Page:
Studying Low-Salinity Waterflooding Recovery Effects in Sandstone Reservoirs
Numerous core-flooding experiments have shown that low-salinity water flooding (LSWF) could improve oil recovery in sandstone reservoirs. However, LSWF recovery effects remain highly contentious primarily because of the absence of crucial boundary conditions (boundary conditions are defined throughout the paper as the initial and final, contact angle and interfacial tension values). The objective of this paper is to conduct a parametric study using statistical analysis and simulation to measure the sensitivities of LSWF recovery effects in sandstone reservoirs. The summary of 411 core-flooding experiments discussed in this paper highlights the extent and consistency in reporting boundary conditions, which has two implications for statistical analysis: (1) the statistical correlations of the residual oil saturation to chlorite (0.7891) are strong, whereas the statistical correlations of the residual oil saturation to kaolinite (0.4399) contents, as well as to the wettability index (0.3890), are comparably lower, the majority of dataset entries are missing, and no prediction model can be generated; (2) if a prediction model is generated without clay content values and a wettability index, even though LSWF effects emphasizes wettability modification by virtue of oil aging time and the strong influence of brine cation and divalent ion concentrations on Sor, the prediction model's regression curve and confidence level are poor. Reservoir simulations conducted to examine LSWF recovery sensitivities conclude that LSWF recovery effects are governed based on the initial and final wetting states. In all wetting states except for weak water-wet conditions, the increase in oil relative permeability is the underlining recovery effect. In weak water-wet conditions, LSWF incremental recovery is driven by low capillary pressures. In weak oil-wet conditions, the secondary LSWF recovery effect is the change of the non-wetting phase to oil. In all wetting states, an appreciable decrease in interfacial tension (IFT) is realized at the breakthrough recovery. The decrease in IFT is the primary recovery effect in strong water-wet conditions.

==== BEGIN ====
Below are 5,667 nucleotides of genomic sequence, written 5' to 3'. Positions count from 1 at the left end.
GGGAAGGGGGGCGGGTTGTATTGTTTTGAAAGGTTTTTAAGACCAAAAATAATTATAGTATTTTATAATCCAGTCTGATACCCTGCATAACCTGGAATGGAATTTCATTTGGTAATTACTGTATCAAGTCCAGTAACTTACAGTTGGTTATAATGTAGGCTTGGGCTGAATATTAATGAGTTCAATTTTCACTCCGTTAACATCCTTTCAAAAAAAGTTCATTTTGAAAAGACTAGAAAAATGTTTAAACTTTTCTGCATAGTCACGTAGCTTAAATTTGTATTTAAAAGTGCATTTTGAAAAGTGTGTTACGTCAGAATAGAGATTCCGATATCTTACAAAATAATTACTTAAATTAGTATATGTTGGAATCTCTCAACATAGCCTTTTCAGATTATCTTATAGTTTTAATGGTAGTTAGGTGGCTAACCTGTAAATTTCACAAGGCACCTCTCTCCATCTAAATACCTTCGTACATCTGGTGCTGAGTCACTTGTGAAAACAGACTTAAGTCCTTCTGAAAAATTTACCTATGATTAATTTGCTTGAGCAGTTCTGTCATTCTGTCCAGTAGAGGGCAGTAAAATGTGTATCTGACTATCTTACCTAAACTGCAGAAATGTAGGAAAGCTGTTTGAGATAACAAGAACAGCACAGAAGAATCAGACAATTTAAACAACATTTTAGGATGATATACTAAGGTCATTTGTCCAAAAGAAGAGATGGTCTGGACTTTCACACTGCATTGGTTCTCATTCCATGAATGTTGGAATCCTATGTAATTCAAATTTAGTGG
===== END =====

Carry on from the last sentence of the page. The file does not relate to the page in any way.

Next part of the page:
A. Aladasani et al., "Studying Low-Salinity Waterflooding Recovery Effects in Sandstone Reservoirs," Journal of Petroleum Science and Engineering, vol. 120, pp. 39-51, Elsevier B.V., Aug 2014.
The definitive version is available at http://dx.doi.org/10.1016/j.petrol.2014.03.008
Geosciences and Geological and Petroleum Engineering
Keywords and Phrases
Capillary Pressure; De-Saturation Curves; Injected Brine Anions; Injected Brine Cations; Injected Brine Salinity; LSWF; Wettability Modification; Boundary Conditions; Capillary Tubes; Experiments; Floods; Forecasting; Kaolinite; Mathematical Models; Oil Shale; Oil Well Flooding; Petroleum Reservoir Engineering; Positive Ions; Recovery; Reservoirs (Water); Sandstone; Statistical Methods; Water Injection; Well Flooding
International Standard Serial Number (ISSN)
Article - Journal
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